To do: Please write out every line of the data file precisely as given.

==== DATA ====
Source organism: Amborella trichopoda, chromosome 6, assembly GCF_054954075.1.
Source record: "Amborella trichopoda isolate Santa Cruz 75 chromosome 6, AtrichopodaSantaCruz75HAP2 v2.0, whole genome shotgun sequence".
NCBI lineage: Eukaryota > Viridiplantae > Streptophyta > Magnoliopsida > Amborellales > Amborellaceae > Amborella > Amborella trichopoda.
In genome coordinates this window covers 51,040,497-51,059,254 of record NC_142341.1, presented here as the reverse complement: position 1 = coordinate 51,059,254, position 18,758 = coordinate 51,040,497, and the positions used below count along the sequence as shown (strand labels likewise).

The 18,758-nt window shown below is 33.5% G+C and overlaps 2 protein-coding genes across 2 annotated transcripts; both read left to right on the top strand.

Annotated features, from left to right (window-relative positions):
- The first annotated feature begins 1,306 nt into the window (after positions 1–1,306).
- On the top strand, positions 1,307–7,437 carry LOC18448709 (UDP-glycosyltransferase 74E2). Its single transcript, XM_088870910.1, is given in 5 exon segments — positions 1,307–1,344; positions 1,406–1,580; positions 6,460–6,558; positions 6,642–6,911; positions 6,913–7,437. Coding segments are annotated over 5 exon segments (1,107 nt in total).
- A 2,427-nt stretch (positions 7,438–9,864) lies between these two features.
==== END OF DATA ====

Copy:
Source organism: Amborella trichopoda, chromosome 6, assembly GCF_054954075.1.
Source record: "Amborella trichopoda isolate Santa Cruz 75 chromosome 6, AtrichopodaSantaCruz75HAP2 v2.0, whole genome shotgun sequence".
NCBI lineage: Eukaryota > Viridiplantae > Streptophyta > Magnoliopsida > Amborellales > Amborellaceae > Amborella > Amborella trichopoda.
In genome coordinates this window covers 51,040,497-51,059,254 of record NC_142341.1, presented here as the reverse complement: position 1 = coordinate 51,059,254, position 18,758 = coordinate 51,040,497, and the positions used below count along the sequence as shown (strand labels likewise).

The 18,758-nt window shown below is 33.5% G+C and overlaps 2 protein-coding genes across 2 annotated transcripts; both read left to right on the top strand.

Annotated features, from left to right (window-relative positions):
- The first annotated feature begins 1,306 nt into the window (after positions 1–1,306).
- On the top strand, positions 1,307–7,437 carry LOC18448709 (UDP-glycosyltransferase 74E2). Its single transcript, XM_088870910.1, is given in 5 exon segments — positions 1,307–1,344; positions 1,406–1,580; positions 6,460–6,558; positions 6,642–6,911; positions 6,913–7,437. Coding segments are annotated over 5 exon segments (1,107 nt in total).
- A 2,427-nt stretch (positions 7,438–9,864) lies between these two features.